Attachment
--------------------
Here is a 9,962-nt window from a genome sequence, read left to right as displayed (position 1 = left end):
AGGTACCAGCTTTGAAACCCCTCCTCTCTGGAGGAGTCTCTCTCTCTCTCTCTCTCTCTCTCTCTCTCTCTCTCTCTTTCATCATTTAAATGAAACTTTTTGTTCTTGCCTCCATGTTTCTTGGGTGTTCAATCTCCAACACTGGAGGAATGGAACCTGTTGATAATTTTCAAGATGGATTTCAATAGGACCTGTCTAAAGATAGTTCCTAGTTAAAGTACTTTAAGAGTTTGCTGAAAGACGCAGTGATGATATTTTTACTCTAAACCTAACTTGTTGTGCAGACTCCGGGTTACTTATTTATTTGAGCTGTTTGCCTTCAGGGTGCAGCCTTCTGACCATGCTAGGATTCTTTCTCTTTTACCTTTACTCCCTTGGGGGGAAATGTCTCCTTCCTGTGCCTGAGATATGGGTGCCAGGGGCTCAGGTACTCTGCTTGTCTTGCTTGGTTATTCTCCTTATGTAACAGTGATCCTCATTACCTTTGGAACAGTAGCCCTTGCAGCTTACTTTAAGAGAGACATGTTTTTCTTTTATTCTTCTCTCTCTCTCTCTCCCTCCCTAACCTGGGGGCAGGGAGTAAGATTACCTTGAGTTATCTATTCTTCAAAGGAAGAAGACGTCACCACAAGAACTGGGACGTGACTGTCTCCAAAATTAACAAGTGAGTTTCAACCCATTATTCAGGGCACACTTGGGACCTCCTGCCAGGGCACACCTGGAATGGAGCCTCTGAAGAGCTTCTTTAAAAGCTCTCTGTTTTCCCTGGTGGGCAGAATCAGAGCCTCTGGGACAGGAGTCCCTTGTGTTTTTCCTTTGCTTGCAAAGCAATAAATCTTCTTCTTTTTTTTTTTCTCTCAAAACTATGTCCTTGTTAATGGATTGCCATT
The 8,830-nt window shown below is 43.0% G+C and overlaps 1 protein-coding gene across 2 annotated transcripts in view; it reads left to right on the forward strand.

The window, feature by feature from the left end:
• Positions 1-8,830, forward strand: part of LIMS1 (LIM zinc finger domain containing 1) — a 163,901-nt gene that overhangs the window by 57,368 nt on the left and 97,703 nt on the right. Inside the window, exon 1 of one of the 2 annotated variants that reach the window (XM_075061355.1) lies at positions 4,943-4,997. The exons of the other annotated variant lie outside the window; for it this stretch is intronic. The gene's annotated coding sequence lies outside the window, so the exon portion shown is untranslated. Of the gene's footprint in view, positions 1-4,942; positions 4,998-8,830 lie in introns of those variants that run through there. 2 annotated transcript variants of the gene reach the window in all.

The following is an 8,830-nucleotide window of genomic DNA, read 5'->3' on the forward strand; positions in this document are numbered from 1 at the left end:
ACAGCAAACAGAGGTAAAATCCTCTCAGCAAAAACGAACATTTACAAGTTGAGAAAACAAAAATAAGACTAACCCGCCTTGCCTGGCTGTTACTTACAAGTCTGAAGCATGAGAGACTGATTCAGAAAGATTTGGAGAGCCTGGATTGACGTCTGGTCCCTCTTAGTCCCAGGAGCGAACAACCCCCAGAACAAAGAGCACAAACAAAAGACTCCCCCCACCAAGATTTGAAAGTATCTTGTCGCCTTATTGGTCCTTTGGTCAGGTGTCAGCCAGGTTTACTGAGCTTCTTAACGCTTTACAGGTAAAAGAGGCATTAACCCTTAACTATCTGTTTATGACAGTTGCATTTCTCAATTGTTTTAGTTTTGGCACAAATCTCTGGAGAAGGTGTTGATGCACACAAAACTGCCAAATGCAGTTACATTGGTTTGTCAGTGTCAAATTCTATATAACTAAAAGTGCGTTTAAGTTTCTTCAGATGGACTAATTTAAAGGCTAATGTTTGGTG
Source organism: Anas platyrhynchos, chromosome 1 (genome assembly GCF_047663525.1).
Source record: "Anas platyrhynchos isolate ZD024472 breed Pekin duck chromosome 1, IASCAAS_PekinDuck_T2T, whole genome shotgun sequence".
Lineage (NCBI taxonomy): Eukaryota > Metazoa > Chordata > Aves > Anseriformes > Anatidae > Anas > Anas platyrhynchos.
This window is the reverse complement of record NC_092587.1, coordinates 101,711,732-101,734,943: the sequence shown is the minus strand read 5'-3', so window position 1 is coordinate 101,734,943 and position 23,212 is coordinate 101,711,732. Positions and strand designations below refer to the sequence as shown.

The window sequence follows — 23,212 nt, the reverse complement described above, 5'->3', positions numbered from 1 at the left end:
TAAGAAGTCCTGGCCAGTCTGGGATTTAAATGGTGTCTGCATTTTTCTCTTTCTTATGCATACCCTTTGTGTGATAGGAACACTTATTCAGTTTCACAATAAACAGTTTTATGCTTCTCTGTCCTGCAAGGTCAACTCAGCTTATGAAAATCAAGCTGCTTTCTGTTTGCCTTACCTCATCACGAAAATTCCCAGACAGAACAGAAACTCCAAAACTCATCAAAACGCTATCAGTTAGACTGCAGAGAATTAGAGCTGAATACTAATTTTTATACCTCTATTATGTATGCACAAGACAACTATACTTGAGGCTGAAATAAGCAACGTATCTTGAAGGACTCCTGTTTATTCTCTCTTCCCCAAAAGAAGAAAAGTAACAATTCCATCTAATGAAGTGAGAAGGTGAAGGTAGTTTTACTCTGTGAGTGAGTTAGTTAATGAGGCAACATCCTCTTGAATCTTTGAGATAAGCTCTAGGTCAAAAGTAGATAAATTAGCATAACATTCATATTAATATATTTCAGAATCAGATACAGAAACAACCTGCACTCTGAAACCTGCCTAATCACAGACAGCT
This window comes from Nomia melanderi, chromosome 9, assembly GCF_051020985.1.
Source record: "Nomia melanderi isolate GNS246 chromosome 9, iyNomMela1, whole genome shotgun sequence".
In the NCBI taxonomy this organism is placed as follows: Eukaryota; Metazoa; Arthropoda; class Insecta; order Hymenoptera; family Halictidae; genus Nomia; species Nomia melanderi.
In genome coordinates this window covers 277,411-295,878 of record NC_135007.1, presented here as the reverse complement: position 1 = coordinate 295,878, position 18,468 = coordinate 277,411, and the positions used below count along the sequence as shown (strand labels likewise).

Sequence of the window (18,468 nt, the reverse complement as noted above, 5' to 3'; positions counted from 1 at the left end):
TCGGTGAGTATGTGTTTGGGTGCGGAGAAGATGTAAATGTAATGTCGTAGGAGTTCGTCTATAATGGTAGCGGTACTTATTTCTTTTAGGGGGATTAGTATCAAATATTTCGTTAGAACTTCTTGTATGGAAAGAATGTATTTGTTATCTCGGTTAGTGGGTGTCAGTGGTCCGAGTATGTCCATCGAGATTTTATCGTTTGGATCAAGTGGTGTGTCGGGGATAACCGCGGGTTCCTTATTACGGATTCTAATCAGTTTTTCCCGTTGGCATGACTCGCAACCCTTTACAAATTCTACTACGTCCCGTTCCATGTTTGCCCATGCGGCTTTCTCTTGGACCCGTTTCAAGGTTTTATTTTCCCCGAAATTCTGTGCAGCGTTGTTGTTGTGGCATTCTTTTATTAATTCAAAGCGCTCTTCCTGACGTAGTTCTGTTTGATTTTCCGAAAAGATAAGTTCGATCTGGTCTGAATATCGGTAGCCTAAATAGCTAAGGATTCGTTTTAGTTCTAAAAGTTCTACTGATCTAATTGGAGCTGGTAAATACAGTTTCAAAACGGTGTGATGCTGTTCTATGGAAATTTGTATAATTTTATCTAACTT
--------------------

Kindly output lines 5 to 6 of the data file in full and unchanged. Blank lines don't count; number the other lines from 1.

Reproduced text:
• Positions 1-8,830, forward strand: part of LIMS1 (LIM zinc finger domain containing 1) — a 163,901-nt gene that overhangs the window by 57,368 nt on the left and 97,703 nt on the right. Inside the window, exon 1 of one of the 2 annotated variants that reach the window (XM_075061355.1) lies at positions 4,943-4,997. The exons of the other annotated variant lie outside the window; for it this stretch is intronic. The gene's annotated coding sequence lies outside the window, so the exon portion shown is untranslated. Of the gene's footprint in view, positions 1-4,942; positions 4,998-8,830 lie in introns of those variants that run through there. 2 annotated transcript variants of the gene reach the window in all.

The following is an 8,830-nucleotide window of genomic DNA, read 5'->3' on the forward strand; positions in this document are numbered from 1 at the left end: